Here at Creative Commons, we’re big proponents of foundations and other institutions sharing their data — and the works they produce or fund — under an open license. It makes sense for foundations to reciprocate the public’s trust by showing how philanthropic dollars have been spent, and the foundations that join in the Reporting Commitment make that information available much sooner and much more easily than it is under the federally-required information returns. By use of Glasspockets, the public can see and compare the activities of the participating foundations. Private foundations are tax-exempt because they are dedicated to the public benefit; those that share their data and research in ways that invite the reuse and contributions of others add a valuable new dimension to their public service.4 Comments »
Some of these developments may be dated by a month or more, but we want to make sure they are on your radar by pointing them out here.
Several open data portals have launched, including a Brazilian Open Data portal powered by the open-source data cataloguing software CKAN (run by the Open Knowledge Foundation – OKFN). The Ministry of Planning in Brazil worked with the OKFN to develop the portal, cultivating citizen participation through an open and transparent development process. Furthermore, the portal itself carries a default license of CC BY-SA. Since its May 4 launch, the portal has grown and now hosts 79 data sets and 893 resources. As noted on the OKFN blog, “the portal is part of a larger project called the National Infrastructure Open Data, or INDA. The general idea of INDA is to establish technical standards for open data, promote training and support public bodies in the task of publishing open data. This entire process is done through intra-government cooperation and cooperation between government and citizens, always aiming to achieve a real platform for open government.”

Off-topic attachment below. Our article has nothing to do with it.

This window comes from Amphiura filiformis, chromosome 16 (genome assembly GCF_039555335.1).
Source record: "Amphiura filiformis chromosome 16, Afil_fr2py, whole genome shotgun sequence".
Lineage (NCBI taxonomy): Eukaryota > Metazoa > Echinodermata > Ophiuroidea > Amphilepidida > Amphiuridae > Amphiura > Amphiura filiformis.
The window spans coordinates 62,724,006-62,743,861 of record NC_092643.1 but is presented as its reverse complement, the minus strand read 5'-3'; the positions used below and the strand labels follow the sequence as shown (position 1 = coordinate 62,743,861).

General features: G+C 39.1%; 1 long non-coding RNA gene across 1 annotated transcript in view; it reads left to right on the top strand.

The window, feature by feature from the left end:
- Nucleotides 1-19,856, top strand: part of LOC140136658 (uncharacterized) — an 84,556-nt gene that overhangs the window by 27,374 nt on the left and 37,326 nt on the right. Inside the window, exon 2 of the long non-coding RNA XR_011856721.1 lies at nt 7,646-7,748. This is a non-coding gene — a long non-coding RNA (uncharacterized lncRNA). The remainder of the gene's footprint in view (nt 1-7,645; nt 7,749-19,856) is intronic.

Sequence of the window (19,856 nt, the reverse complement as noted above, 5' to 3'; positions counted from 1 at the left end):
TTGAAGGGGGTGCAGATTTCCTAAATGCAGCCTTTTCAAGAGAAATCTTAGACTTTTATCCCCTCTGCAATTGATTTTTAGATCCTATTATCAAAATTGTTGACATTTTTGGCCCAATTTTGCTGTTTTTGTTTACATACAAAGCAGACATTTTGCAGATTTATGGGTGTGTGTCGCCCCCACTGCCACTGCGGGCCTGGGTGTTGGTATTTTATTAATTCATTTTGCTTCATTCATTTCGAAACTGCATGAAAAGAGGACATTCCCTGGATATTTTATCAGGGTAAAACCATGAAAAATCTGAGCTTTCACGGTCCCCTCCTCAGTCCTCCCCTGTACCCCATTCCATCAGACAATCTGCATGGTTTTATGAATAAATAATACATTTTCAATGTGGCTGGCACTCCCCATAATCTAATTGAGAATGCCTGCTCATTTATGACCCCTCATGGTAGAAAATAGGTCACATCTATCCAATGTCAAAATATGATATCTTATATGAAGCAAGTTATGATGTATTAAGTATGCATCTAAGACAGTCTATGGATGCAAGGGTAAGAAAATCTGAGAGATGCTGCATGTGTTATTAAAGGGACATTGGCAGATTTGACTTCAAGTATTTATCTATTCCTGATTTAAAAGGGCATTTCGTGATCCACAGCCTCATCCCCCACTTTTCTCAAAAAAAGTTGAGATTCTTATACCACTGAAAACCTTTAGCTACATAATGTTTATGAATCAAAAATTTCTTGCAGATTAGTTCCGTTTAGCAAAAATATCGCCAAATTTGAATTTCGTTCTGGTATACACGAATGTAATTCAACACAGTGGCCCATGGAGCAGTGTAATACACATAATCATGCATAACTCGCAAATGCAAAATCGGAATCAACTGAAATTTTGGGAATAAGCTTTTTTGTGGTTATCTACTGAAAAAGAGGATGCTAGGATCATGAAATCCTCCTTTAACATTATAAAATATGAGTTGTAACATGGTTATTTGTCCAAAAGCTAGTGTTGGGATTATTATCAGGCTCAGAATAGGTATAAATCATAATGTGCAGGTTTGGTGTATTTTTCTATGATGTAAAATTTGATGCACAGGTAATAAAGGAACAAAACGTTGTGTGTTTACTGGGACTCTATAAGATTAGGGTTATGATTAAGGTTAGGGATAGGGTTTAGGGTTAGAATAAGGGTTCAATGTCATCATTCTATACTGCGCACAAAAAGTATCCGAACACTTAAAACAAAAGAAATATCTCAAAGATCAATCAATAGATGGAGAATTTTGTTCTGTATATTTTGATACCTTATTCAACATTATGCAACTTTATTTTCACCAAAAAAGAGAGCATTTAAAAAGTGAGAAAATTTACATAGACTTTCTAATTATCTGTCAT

You should also take note of the Open GLAM data portal. This portal also runs on CKAN and is a hub for open data sets from GLAM institutions, aka Galleries, Libraries, Archives, and Museums. The datasets are licensed under various open licenses, and some with no rights attached thanks to the use of the CC0 public domain waiver.
In addition to open data portals, open data initiatives like the School of Data and the Open Data Institute are taking off. The School of Data is a collaboration between the OKFN and the Peer 2 Peer University (P2PU) to “create a set of courses for people to learn how to do interesting things with data, from beginners to experts.” In late May, the School of Data held a week-long kick-off sprint in Berlin with a virtual component, which I participated in by helping to start an open data challenge with virtual colleagues. The challenge is still in development, and once completed it will be a part of the School of Open as well as the School of Data. You can help to build it at the P2PU platform.
The kick-off yielded a great foundation for many other data tracks as part of the School of Data, which you can read about here.
The Open Data Institute is an initiative by the UK government to “incubate, nurture and mentor new businesses exploiting Open Data for economic growth” and to “promote innovation driven by the UK Government Open Data policy.” £10m will be invested over five years by the Technology Strategy Board, a non-departmental public body. The UK government has published its implementation plan as a pdf online. You can learn more at The Guardian article from last May.